Single. Women. Entreprenuers

By October 29, 2014Positive Press

Excerpted from Single. Women. Entrepereneurs.
IBJ Book Publishing, 2011
By Dr. Erin Albert

Cupcake founder and owner Kristin Kuhlke Cobb has been featured in the recently launched book Single. Women. Entrepreneurs. Here’s an excerpt from author Dr. Erin Albert’s interview with Kristin:

Q. The most important question first: can you overnight your cupcakes?

A. We can, but we try not to. Our cupcakes are baked fresh every day with only fresh ingredients – no preservatives. So to ship we usually need to freeze them. Also, we cannot control temperatures during shipping and our cupcakes come with a giant swirl of icing on them—real icing, made with butter—so they don’t fare too well in the heat or if they get tossed around. We were featured on Martha Stewart radio a while back and had to ship them up to NYC for the interview. They ate the cupcakes on air and said they were delicious —but I can only imagine how they might have looked!

Q. Congratulations on getting married! They say entrepreneurs attract other entrepreneurs—did you?

A. Yes, he is an entrepreneur. He owns his own architectural firm. I found that to be an attractive quality in him, and we have very different businesses, but we can bounce ideas off of each other. I actually met him while I was setting cupcakes up for a wedding of one of his friends.

When I left the corporate world I was dating someone else. He couldn’t believe I was going to start my own business with the little money that I had. He told me I needed to have two million dollars in the bank to start a business. I thought, if I had $2 million in the bank, I wouldn’t needto start my own business. It always makes me chuckle to think about him.

Q. Were your parents entrepreneurs?

A. No. My dad recently passed away, but he was so proud of me through all this. It tickled him to hear about what I was up to with the business. My mom was a music teacher and she doesn’t have this entrepreneurial bone at all… it just blows her mind. My dad was a salesman and a navy pilot—he could build anything, do anything… he was Superman!  I have that in me because we remodeled [a few] homes together and he also helped me start the first store.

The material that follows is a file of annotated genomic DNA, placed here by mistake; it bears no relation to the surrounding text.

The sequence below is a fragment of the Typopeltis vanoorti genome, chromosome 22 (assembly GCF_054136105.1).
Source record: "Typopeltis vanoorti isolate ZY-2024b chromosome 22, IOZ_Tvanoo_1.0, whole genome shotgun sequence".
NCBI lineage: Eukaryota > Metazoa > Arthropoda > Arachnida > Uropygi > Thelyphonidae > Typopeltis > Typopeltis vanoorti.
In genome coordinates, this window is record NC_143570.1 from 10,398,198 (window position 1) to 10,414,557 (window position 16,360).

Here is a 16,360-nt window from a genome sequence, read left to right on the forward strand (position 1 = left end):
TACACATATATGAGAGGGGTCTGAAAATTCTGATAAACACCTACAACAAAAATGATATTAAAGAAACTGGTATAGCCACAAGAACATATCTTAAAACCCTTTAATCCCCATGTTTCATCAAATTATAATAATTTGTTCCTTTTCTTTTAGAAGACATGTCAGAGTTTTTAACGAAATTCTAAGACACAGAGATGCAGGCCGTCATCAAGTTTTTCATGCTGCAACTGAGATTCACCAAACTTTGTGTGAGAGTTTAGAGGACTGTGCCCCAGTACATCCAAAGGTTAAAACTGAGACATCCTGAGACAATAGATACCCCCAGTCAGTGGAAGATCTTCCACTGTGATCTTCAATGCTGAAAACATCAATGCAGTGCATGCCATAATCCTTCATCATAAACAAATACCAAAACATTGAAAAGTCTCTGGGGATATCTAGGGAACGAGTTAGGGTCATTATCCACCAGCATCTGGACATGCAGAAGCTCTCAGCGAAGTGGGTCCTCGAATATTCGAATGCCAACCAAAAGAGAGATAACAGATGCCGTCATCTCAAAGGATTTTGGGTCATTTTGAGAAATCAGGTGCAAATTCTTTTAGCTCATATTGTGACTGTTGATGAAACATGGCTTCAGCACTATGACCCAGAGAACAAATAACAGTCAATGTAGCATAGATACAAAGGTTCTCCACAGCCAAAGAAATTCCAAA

Q. I love your idea about donating yesterday’s cupcakes to charities.

A. This is really important to me, because I feel very blessed by God to be where I am. With this opportunity of business ownership and success, I feel very responsible for giving back to my community and teaching my staff the importance of that. Without the community supporting me, I wouldn’t be here. I want to build a business, but I really want to make a difference.

Because we bake our cupcakes fresh every day, we had to decide where all the leftovers would go. You can touch a lot of lives with a little treat. [While I was] in the cell phone business, I figured out that about 80% of the people were coming in to complain. I decided I wanted to do something that makes people happy!

When we can take the leftovers somewhere, like the Ronald McDonald House or another charity, it makes their day. We now have an employee whose sole job is working out all the logistics of the donations for each store each day. Also, we’re trying to piggyback onto local nonprofit efforts. I know that getting involved helps the community, but really, at the end of the day, getting involved gives me more than what I give in return.

This year, we got involved in the Susan G. Komen Race for the Cure. Cupcake was a gold sponsor, and we were involved in several ways. We sold paper cherries in the store for $1 each. I originally printed 100 paper cherries for each of the three stores we had open, and they all sold out within two days, so we had to print more. We ended up selling over 3,000.  We also had a special commemorative cupcake that we sold every day in October. For each cupcake we sold, $1 went to Susan G. Komen Foundation. We sold over $4,000 of those cupcakes. We donated mini cupcakes to various events, and had a team in the race too.

We’re also getting involved in kids’ programs at schools about how to grow food and be conscious of what they eat. We believe in fresh ingredients. We are partnering with Share our Strength, the Great American Bake Sale, and Family Circle—they help us figure out how to get more involved locally. I’m so impressed with TOMS shoes and their business model: the idea of giving something away when something sells. So, for every party we do for little girls or every baking party for kids where they learn and decorate their own cupcakes, we’re trying to go to an underprivileged area of the city and also throw a party.

Baking was such a family thing for me. There is a nostalgic feeling of family and togetherness that kids should be part of in order to see what a true joy baking can be. That’s what we are on the path to do; to try to become very involved in the community.

Read the rest of Kristin’s interview in Single. Women. Entrepreneurs. (PDF) or in the book, available in bookstores, Amazon, and